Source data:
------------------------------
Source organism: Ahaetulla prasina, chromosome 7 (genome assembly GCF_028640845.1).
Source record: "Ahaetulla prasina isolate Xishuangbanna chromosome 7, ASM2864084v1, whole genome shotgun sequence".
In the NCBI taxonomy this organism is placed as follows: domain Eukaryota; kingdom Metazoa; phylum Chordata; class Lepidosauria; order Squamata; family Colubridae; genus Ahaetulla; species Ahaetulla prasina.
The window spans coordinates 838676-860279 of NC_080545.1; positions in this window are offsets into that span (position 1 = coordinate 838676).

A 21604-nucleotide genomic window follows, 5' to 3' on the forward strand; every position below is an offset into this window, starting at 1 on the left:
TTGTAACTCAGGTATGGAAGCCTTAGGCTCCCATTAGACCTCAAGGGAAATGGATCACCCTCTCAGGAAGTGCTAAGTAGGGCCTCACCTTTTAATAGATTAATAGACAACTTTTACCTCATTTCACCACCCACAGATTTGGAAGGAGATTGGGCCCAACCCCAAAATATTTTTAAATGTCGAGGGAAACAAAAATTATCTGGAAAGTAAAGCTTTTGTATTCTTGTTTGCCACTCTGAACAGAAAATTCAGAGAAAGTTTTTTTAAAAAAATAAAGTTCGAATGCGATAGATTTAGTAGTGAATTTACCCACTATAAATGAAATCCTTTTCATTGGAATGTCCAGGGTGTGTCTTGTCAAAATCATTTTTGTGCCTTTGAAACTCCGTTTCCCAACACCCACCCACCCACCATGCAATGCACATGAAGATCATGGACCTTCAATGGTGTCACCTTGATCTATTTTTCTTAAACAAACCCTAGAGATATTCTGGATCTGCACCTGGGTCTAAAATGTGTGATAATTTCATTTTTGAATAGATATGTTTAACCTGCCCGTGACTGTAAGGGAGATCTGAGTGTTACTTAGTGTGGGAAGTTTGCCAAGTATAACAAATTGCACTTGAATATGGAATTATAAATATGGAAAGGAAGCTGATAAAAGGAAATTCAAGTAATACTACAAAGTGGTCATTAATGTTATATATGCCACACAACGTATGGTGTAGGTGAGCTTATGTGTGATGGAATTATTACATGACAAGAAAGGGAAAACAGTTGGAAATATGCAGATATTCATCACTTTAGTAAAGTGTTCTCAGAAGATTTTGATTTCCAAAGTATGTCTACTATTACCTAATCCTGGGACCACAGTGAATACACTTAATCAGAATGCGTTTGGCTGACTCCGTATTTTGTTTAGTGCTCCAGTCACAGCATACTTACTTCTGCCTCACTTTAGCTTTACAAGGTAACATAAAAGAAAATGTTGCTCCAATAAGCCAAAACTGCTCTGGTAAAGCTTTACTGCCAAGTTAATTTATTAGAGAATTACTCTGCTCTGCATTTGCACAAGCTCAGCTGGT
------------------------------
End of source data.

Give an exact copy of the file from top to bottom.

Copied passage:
Source organism: Ahaetulla prasina, chromosome 7 (genome assembly GCF_028640845.1).
Source record: "Ahaetulla prasina isolate Xishuangbanna chromosome 7, ASM2864084v1, whole genome shotgun sequence".
In the NCBI taxonomy this organism is placed as follows: domain Eukaryota; kingdom Metazoa; phylum Chordata; class Lepidosauria; order Squamata; family Colubridae; genus Ahaetulla; species Ahaetulla prasina.
The window spans coordinates 838676-860279 of NC_080545.1; positions in this window are offsets into that span (position 1 = coordinate 838676).

A 21604-nucleotide genomic window follows, 5' to 3' on the forward strand; every position below is an offset into this window, starting at 1 on the left:
TTGTAACTCAGGTATGGAAGCCTTAGGCTCCCATTAGACCTCAAGGGAAATGGATCACCCTCTCAGGAAGTGCTAAGTAGGGCCTCACCTTTTAATAGATTAATAGACAACTTTTACCTCATTTCACCACCCACAGATTTGGAAGGAGATTGGGCCCAACCCCAAAATATTTTTAAATGTCGAGGGAAACAAAAATTATCTGGAAAGTAAAGCTTTTGTATTCTTGTTTGCCACTCTGAACAGAAAATTCAGAGAAAGTTTTTTTAAAAAAATAAAGTTCGAATGCGATAGATTTAGTAGTGAATTTACCCACTATAAATGAAATCCTTTTCATTGGAATGTCCAGGGTGTGTCTTGTCAAAATCATTTTTGTGCCTTTGAAACTCCGTTTCCCAACACCCACCCACCCACCATGCAATGCACATGAAGATCATGGACCTTCAATGGTGTCACCTTGATCTATTTTTCTTAAACAAACCCTAGAGATATTCTGGATCTGCACCTGGGTCTAAAATGTGTGATAATTTCATTTTTGAATAGATATGTTTAACCTGCCCGTGACTGTAAGGGAGATCTGAGTGTTACTTAGTGTGGGAAGTTTGCCAAGTATAACAAATTGCACTTGAATATGGAATTATAAATATGGAAAGGAAGCTGATAAAAGGAAATTCAAGTAATACTACAAAGTGGTCATTAATGTTATATATGCCACACAACGTATGGTGTAGGTGAGCTTATGTGTGATGGAATTATTACATGACAAGAAAGGGAAAACAGTTGGAAATATGCAGATATTCATCACTTTAGTAAAGTGTTCTCAGAAGATTTTGATTTCCAAAGTATGTCTACTATTACCTAATCCTGGGACCACAGTGAATACACTTAATCAGAATGCGTTTGGCTGACTCCGTATTTTGTTTAGTGCTCCAGTCACAGCATACTTACTTCTGCCTCACTTTAGCTTTACAAGGTAACATAAAAGAAAATGTTGCTCCAATAAGCCAAAACTGCTCTGGTAAAGCTTTACTGCCAAGTTAATTTATTAGAGAATTACTCTGCTCTGCATTTGCACAAGCTCAGCTGGT